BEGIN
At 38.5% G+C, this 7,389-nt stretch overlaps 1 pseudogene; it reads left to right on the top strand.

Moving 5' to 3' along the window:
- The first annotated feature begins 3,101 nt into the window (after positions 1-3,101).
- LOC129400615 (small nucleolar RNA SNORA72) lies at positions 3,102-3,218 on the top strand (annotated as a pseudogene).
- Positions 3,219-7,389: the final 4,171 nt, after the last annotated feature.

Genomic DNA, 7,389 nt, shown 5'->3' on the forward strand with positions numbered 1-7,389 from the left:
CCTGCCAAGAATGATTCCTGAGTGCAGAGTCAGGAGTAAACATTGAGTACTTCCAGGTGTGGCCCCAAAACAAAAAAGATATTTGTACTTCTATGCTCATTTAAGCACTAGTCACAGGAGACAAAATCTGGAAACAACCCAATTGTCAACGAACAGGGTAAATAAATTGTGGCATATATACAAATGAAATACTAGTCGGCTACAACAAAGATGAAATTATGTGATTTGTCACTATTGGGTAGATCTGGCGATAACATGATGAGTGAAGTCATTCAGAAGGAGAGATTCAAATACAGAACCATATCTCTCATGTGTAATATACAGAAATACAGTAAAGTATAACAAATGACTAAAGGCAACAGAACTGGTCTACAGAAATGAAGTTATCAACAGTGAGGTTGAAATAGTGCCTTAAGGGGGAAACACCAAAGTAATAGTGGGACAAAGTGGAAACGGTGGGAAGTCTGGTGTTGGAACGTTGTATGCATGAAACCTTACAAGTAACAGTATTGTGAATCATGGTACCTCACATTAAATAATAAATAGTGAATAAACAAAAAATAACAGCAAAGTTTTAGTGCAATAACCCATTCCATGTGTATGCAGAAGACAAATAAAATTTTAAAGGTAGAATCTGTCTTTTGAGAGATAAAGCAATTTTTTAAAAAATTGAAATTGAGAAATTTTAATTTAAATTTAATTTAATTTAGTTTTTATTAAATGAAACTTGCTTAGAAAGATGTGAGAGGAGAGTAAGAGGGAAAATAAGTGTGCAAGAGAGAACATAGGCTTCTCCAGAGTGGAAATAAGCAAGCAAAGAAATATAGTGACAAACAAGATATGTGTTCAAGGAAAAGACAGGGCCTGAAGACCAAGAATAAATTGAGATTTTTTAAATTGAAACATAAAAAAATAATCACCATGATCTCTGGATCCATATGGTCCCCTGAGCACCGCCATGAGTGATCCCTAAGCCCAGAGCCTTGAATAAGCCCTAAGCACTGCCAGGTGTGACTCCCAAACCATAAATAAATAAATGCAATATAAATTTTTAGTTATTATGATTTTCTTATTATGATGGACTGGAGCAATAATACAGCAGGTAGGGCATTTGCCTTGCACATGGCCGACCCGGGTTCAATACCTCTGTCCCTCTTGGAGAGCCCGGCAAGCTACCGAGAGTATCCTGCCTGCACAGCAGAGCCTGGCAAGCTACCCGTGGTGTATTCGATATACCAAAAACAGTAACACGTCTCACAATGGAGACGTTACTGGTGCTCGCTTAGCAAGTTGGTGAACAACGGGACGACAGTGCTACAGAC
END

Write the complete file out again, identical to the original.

At 38.5% G+C, this 7,389-nt stretch overlaps 1 pseudogene; it reads left to right on the top strand.

Moving 5' to 3' along the window:
- The first annotated feature begins 3,101 nt into the window (after positions 1-3,101).
- LOC129400615 (small nucleolar RNA SNORA72) lies at positions 3,102-3,218 on the top strand (annotated as a pseudogene).
- Positions 3,219-7,389: the final 4,171 nt, after the last annotated feature.

Genomic DNA, 7,389 nt, shown 5'->3' on the forward strand with positions numbered 1-7,389 from the left:
CCTGCCAAGAATGATTCCTGAGTGCAGAGTCAGGAGTAAACATTGAGTACTTCCAGGTGTGGCCCCAAAACAAAAAAGATATTTGTACTTCTATGCTCATTTAAGCACTAGTCACAGGAGACAAAATCTGGAAACAACCCAATTGTCAACGAACAGGGTAAATAAATTGTGGCATATATACAAATGAAATACTAGTCGGCTACAACAAAGATGAAATTATGTGATTTGTCACTATTGGGTAGATCTGGCGATAACATGATGAGTGAAGTCATTCAGAAGGAGAGATTCAAATACAGAACCATATCTCTCATGTGTAATATACAGAAATACAGTAAAGTATAACAAATGACTAAAGGCAACAGAACTGGTCTACAGAAATGAAGTTATCAACAGTGAGGTTGAAATAGTGCCTTAAGGGGGAAACACCAAAGTAATAGTGGGACAAAGTGGAAACGGTGGGAAGTCTGGTGTTGGAACGTTGTATGCATGAAACCTTACAAGTAACAGTATTGTGAATCATGGTACCTCACATTAAATAATAAATAGTGAATAAACAAAAAATAACAGCAAAGTTTTAGTGCAATAACCCATTCCATGTGTATGCAGAAGACAAATAAAATTTTAAAGGTAGAATCTGTCTTTTGAGAGATAAAGCAATTTTTTAAAAAATTGAAATTGAGAAATTTTAATTTAAATTTAATTTAATTTAGTTTTTATTAAATGAAACTTGCTTAGAAAGATGTGAGAGGAGAGTAAGAGGGAAAATAAGTGTGCAAGAGAGAACATAGGCTTCTCCAGAGTGGAAATAAGCAAGCAAAGAAATATAGTGACAAACAAGATATGTGTTCAAGGAAAAGACAGGGCCTGAAGACCAAGAATAAATTGAGATTTTTTAAATTGAAACATAAAAAAATAATCACCATGATCTCTGGATCCATATGGTCCCCTGAGCACCGCCATGAGTGATCCCTAAGCCCAGAGCCTTGAATAAGCCCTAAGCACTGCCAGGTGTGACTCCCAAACCATAAATAAATAAATGCAATATAAATTTTTAGTTATTATGATTTTCTTATTATGATGGACTGGAGCAATAATACAGCAGGTAGGGCATTTGCCTTGCACATGGCCGACCCGGGTTCAATACCTCTGTCCCTCTTGGAGAGCCCGGCAAGCTACCGAGAGTATCCTGCCTGCACAGCAGAGCCTGGCAAGCTACCCGTGGTGTATTCGATATACCAAAAACAGTAACACGTCTCACAATGGAGACGTTACTGGTGCTCGCTTAGCAAGTTGGTGAACAACGGGACGACAGTGCTACAGAC